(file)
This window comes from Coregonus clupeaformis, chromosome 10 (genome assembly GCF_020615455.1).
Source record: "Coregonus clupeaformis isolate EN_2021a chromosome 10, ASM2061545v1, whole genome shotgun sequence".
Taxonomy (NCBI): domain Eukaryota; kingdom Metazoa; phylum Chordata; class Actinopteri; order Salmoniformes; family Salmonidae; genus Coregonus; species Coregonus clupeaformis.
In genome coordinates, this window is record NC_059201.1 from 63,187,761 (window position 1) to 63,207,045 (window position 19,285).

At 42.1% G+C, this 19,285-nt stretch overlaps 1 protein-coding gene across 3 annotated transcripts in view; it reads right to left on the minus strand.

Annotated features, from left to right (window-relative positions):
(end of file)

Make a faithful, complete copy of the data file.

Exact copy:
This window comes from Coregonus clupeaformis, chromosome 10 (genome assembly GCF_020615455.1).
Source record: "Coregonus clupeaformis isolate EN_2021a chromosome 10, ASM2061545v1, whole genome shotgun sequence".
Taxonomy (NCBI): domain Eukaryota; kingdom Metazoa; phylum Chordata; class Actinopteri; order Salmoniformes; family Salmonidae; genus Coregonus; species Coregonus clupeaformis.
In genome coordinates, this window is record NC_059201.1 from 63,187,761 (window position 1) to 63,207,045 (window position 19,285).

At 42.1% G+C, this 19,285-nt stretch overlaps 1 protein-coding gene across 3 annotated transcripts in view; it reads right to left on the minus strand.

Annotated features, from left to right (window-relative positions):